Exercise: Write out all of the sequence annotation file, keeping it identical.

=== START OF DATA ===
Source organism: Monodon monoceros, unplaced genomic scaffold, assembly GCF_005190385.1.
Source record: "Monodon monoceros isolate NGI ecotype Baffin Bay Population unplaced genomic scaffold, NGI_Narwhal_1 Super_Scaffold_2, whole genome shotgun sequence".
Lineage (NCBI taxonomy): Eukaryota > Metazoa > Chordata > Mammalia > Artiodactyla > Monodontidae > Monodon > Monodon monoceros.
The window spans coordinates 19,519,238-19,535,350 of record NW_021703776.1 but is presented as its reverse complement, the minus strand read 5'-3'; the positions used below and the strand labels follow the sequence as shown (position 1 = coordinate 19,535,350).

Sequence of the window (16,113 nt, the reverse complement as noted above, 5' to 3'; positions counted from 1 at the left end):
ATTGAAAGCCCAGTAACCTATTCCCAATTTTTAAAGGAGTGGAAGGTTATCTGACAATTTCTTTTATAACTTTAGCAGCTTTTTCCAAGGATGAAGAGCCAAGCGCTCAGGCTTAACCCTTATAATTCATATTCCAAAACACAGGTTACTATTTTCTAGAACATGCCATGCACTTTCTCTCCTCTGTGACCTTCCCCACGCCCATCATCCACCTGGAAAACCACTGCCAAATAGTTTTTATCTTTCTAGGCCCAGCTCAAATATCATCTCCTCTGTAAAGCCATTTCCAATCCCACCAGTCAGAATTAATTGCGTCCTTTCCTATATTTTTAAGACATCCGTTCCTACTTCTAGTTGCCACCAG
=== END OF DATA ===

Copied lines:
Source organism: Monodon monoceros, unplaced genomic scaffold, assembly GCF_005190385.1.
Source record: "Monodon monoceros isolate NGI ecotype Baffin Bay Population unplaced genomic scaffold, NGI_Narwhal_1 Super_Scaffold_2, whole genome shotgun sequence".
Lineage (NCBI taxonomy): Eukaryota > Metazoa > Chordata > Mammalia > Artiodactyla > Monodontidae > Monodon > Monodon monoceros.
The window spans coordinates 19,519,238-19,535,350 of record NW_021703776.1 but is presented as its reverse complement, the minus strand read 5'-3'; the positions used below and the strand labels follow the sequence as shown (position 1 = coordinate 19,535,350).

Sequence of the window (16,113 nt, the reverse complement as noted above, 5' to 3'; positions counted from 1 at the left end):
ATTGAAAGCCCAGTAACCTATTCCCAATTTTTAAAGGAGTGGAAGGTTATCTGACAATTTCTTTTATAACTTTAGCAGCTTTTTCCAAGGATGAAGAGCCAAGCGCTCAGGCTTAACCCTTATAATTCATATTCCAAAACACAGGTTACTATTTTCTAGAACATGCCATGCACTTTCTCTCCTCTGTGACCTTCCCCACGCCCATCATCCACCTGGAAAACCACTGCCAAATAGTTTTTATCTTTCTAGGCCCAGCTCAAATATCATCTCCTCTGTAAAGCCATTTCCAATCCCACCAGTCAGAATTAATTGCGTCCTTTCCTATATTTTTAAGACATCCGTTCCTACTTCTAGTTGCCACCAG